QAM, or Quadrature Amplitude Modulation, is a type of modulation scheme. In QAM, data is conveyed by changing the amplitude of two carrier waves through modulation.
The two carrier waves involved in QAM are normally sinusoids, functions that describe a wavelike quality of time. The QAM carrier waves are out of phase with each other by around 90 degrees, hence the name.
The structure of QAM can be seen in a setting that includes a transmitter and a receiver. The QAM transmitter first splits into two parts the flow of bits it will transmit. These parts should always be equal to ensure that two independent signals would be transmitted. Through this process, a 90-degree phase is created between the two channels.
The receiver then accepts the signals sent by the transmitter. Once it takes in the signals, the receiver carries out an inverse version of the transmitter’s process. There is, however, a phase delay occurring between the transmitter and the receiver. This is compensated for by the receiver’s synchronization.
QAM has a number of forms:
- Analog QAM, for instance, is used in PAL and NTSC television systems;
- Compatible QAM is used in AM stereo radio. In this system, Compatible QAM is used to carry information regarding the stereo difference;
- Quantized QAM is used in certain hardware devices such as cable modems and digital cable television.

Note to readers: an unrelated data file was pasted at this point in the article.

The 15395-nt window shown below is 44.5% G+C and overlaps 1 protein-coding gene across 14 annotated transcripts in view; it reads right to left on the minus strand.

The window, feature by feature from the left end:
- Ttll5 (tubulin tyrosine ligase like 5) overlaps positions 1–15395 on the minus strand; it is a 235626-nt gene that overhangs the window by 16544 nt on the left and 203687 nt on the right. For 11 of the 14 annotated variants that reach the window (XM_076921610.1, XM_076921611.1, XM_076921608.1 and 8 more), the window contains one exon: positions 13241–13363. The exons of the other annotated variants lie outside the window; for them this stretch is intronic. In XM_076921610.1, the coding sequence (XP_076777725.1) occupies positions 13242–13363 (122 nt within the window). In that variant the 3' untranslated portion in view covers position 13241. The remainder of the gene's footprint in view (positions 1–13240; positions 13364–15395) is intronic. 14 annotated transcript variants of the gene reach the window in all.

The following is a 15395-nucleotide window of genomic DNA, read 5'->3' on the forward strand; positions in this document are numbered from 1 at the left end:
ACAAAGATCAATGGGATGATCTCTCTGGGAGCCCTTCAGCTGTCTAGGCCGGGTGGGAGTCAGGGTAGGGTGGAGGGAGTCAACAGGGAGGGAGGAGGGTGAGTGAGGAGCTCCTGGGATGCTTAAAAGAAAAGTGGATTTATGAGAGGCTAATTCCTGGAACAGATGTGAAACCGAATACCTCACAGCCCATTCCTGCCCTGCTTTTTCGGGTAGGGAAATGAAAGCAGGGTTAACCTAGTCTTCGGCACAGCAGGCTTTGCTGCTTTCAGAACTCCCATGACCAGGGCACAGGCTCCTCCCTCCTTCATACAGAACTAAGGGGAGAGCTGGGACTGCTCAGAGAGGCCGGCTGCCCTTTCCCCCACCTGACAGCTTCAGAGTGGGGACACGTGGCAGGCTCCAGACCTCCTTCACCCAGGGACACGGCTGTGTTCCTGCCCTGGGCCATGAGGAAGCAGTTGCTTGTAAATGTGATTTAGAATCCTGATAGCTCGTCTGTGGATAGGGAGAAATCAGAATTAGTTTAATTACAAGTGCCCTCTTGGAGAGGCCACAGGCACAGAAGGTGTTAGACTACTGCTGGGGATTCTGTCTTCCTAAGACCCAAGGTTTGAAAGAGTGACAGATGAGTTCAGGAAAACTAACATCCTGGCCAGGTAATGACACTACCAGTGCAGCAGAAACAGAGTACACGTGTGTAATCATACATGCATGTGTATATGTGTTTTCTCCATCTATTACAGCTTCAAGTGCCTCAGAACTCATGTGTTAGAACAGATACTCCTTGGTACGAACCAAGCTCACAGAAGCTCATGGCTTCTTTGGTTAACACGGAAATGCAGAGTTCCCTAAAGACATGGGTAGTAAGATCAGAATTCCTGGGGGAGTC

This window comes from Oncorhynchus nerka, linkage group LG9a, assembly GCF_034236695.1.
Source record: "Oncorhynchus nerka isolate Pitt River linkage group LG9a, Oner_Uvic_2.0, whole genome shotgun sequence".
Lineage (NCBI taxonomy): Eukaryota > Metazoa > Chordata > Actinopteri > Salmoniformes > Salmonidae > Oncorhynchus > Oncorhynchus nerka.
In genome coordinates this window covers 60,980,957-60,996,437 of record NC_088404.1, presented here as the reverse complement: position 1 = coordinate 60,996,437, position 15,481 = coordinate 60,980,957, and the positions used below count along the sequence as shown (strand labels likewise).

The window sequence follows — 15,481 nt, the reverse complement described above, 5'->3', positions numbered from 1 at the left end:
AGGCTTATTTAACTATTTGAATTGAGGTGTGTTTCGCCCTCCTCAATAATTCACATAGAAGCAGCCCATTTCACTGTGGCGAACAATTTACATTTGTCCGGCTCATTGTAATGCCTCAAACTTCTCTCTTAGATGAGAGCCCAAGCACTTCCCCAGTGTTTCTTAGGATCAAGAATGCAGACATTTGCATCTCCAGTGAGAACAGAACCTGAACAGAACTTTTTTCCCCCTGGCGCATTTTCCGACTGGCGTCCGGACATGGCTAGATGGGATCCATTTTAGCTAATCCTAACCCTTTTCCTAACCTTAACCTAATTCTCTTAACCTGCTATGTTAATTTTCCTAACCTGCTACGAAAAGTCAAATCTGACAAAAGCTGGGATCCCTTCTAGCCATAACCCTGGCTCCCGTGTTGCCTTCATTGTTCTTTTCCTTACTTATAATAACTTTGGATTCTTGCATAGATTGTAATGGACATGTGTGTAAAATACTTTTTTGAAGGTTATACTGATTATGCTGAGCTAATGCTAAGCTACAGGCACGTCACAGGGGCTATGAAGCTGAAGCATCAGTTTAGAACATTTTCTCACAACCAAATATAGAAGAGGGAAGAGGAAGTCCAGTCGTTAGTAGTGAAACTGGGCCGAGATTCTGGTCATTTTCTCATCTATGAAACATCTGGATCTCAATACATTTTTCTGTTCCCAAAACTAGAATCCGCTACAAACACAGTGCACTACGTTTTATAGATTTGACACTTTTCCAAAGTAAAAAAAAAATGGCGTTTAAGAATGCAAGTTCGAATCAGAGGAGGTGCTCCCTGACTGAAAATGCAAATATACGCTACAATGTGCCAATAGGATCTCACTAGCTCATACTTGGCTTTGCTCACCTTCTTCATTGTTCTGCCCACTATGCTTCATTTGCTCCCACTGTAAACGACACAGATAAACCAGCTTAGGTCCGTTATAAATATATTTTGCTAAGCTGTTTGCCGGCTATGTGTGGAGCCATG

DLP stands for Digital Light Processing. It is a type of digital display technology developed by Texas Instruments, Inc. DLP consists of procedures where video images are projected using a specialized light source. Usually this light source is a powerful lamp. The light produced by the source is reflected off thousands of microscopic mirrors formed on a chip. Each of the microscopic mirrors corresponds to a single pixel.
The microscopic mirrors used in DLP are set to perform specific functions. They reflect light toward the DLP lens to produce the color white. In contrast, the mirrors reflect light away from the DLP lens to produce black. Between the two said points, the mirrors modulate to produce various shades of gray. Intricate motors are used in tilting the mirrors more than a thousand times per second to a specific angle. This process will produce images as crisp and as accurate as possible.
In addition, three-chip versions are used in the DLP technology to produce the colors red, green, and blue. Once the signals have passed through the lens, they are then sent to a screen. Such equipment involved in the process are called Digital Micromirror Devices (DMD’s)
DLP is used in various applications and pieces of hardware. Most commercial projectors use the DLP technology. This enables them to provide compact, high-resolution digital displays. High Definition TVs or HDTVs are other good examples of hardware that use DLP. The wide-screen TVs and video displays used by certain theaters were made using the DLP technology.